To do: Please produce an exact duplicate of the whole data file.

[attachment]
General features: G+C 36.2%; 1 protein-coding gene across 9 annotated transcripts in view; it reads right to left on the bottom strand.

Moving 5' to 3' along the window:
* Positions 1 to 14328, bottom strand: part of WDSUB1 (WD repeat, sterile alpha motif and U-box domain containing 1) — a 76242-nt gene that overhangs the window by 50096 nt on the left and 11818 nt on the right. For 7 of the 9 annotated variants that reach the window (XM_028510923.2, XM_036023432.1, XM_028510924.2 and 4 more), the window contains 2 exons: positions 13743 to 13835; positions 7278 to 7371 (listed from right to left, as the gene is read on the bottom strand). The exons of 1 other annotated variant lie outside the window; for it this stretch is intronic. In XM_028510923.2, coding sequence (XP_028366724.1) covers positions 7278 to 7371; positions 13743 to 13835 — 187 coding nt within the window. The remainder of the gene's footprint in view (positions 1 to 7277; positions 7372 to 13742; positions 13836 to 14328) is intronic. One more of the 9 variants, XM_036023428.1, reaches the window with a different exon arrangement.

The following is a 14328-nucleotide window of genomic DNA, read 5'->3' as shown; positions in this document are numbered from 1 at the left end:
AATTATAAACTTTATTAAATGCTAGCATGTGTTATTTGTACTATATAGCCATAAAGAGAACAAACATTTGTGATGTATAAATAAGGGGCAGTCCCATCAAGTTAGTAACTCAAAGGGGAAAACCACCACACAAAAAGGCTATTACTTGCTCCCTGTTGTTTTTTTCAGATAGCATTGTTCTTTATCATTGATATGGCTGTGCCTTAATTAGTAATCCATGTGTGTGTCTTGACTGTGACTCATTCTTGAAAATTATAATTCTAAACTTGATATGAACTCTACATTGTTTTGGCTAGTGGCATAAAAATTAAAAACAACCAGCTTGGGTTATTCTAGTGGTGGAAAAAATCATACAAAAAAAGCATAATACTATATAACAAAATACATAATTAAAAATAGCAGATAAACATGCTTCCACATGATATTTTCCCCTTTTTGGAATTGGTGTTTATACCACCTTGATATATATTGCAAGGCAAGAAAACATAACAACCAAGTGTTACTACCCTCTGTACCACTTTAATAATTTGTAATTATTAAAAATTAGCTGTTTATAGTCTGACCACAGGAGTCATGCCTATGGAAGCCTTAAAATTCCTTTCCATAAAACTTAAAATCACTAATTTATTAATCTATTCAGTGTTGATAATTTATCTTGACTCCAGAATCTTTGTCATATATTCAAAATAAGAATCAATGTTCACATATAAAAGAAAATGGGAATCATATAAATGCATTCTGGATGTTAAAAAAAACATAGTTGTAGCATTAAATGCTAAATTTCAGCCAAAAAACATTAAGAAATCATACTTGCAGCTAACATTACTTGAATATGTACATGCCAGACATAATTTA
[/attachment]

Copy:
General features: G+C 36.2%; 1 protein-coding gene across 9 annotated transcripts in view; it reads right to left on the bottom strand.

Moving 5' to 3' along the window:
* Positions 1 to 14328, bottom strand: part of WDSUB1 (WD repeat, sterile alpha motif and U-box domain containing 1) — a 76242-nt gene that overhangs the window by 50096 nt on the left and 11818 nt on the right. For 7 of the 9 annotated variants that reach the window (XM_028510923.2, XM_036023432.1, XM_028510924.2 and 4 more), the window contains 2 exons: positions 13743 to 13835; positions 7278 to 7371 (listed from right to left, as the gene is read on the bottom strand). The exons of 1 other annotated variant lie outside the window; for it this stretch is intronic. In XM_028510923.2, coding sequence (XP_028366724.1) covers positions 7278 to 7371; positions 13743 to 13835 — 187 coding nt within the window. The remainder of the gene's footprint in view (positions 1 to 7277; positions 7372 to 13742; positions 13836 to 14328) is intronic. One more of the 9 variants, XM_036023428.1, reaches the window with a different exon arrangement.

The following is a 14328-nucleotide window of genomic DNA, read 5'->3' as shown; positions in this document are numbered from 1 at the left end:
AATTATAAACTTTATTAAATGCTAGCATGTGTTATTTGTACTATATAGCCATAAAGAGAACAAACATTTGTGATGTATAAATAAGGGGCAGTCCCATCAAGTTAGTAACTCAAAGGGGAAAACCACCACACAAAAAGGCTATTACTTGCTCCCTGTTGTTTTTTTCAGATAGCATTGTTCTTTATCATTGATATGGCTGTGCCTTAATTAGTAATCCATGTGTGTGTCTTGACTGTGACTCATTCTTGAAAATTATAATTCTAAACTTGATATGAACTCTACATTGTTTTGGCTAGTGGCATAAAAATTAAAAACAACCAGCTTGGGTTATTCTAGTGGTGGAAAAAATCATACAAAAAAAGCATAATACTATATAACAAAATACATAATTAAAAATAGCAGATAAACATGCTTCCACATGATATTTTCCCCTTTTTGGAATTGGTGTTTATACCACCTTGATATATATTGCAAGGCAAGAAAACATAACAACCAAGTGTTACTACCCTCTGTACCACTTTAATAATTTGTAATTATTAAAAATTAGCTGTTTATAGTCTGACCACAGGAGTCATGCCTATGGAAGCCTTAAAATTCCTTTCCATAAAACTTAAAATCACTAATTTATTAATCTATTCAGTGTTGATAATTTATCTTGACTCCAGAATCTTTGTCATATATTCAAAATAAGAATCAATGTTCACATATAAAAGAAAATGGGAATCATATAAATGCATTCTGGATGTTAAAAAAAACATAGTTGTAGCATTAAATGCTAAATTTCAGCCAAAAAACATTAAGAAATCATACTTGCAGCTAACATTACTTGAATATGTACATGCCAGACATAATTTA